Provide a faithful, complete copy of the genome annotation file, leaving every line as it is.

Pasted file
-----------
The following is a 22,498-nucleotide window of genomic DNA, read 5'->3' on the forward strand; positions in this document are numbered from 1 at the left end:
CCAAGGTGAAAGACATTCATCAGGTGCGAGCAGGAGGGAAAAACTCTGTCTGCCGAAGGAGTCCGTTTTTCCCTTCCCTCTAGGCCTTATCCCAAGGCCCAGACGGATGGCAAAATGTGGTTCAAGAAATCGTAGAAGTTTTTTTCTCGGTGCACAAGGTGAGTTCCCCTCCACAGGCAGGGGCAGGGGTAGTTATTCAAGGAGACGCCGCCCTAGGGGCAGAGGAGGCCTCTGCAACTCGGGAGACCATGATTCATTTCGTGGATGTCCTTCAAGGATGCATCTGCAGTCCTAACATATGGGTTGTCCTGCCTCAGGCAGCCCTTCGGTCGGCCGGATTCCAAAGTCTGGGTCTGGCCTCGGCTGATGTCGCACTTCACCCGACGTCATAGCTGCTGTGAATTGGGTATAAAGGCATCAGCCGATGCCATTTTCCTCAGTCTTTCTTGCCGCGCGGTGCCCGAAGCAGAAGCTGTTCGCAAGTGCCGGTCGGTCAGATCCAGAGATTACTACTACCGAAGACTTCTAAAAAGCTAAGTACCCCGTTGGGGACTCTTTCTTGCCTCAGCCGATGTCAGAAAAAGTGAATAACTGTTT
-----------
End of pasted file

The following is a 22,498-nucleotide window of genomic DNA, read 5'->3' on the forward strand; positions in this document are numbered from 1 at the left end:
CCAAGGTGAAAGACATTCATCAGGTGCGAGCAGGAGGGAAAAACTCTGTCTGCCGAAGGAGTCCGTTTTTCCCTTCCCTCTAGGCCTTATCCCAAGGCCCAGACGGATGGCAAAATGTGGTTCAAGAAATCGTAGAAGTTTTTTTCTCGGTGCACAAGGTGAGTTCCCCTCCACAGGCAGGGGCAGGGGTAGTTATTCAAGGAGACGCCGCCCTAGGGGCAGAGGAGGCCTCTGCAACTCGGGAGACCATGATTCATTTCGTGGATGTCCTTCAAGGATGCATCTGCAGTCCTAACATATGGGTTGTCCTGCCTCAGGCAGCCCTTCGGTCGGCCGGATTCCAAAGTCTGGGTCTGGCCTCGGCTGATGTCGCACTTCACCCGACGTCATAGCTGCTGTGAATTGGGTATAAAGGCATCAGCCGATGCCATTTTCCTCAGTCTTTCTTGCCGCGCGGTGCCCGAAGCAGAAGCTGTTCGCAAGTGCCGGTCGGTCAGATCCAGAGATTACTACTACCGAAGACTTCTAAAAAGCTAAGTACCCCGTTGGGGACTCTTTCTTGCCTCAGCCGATGTCAGAAAAAGTGAATAACTGTTT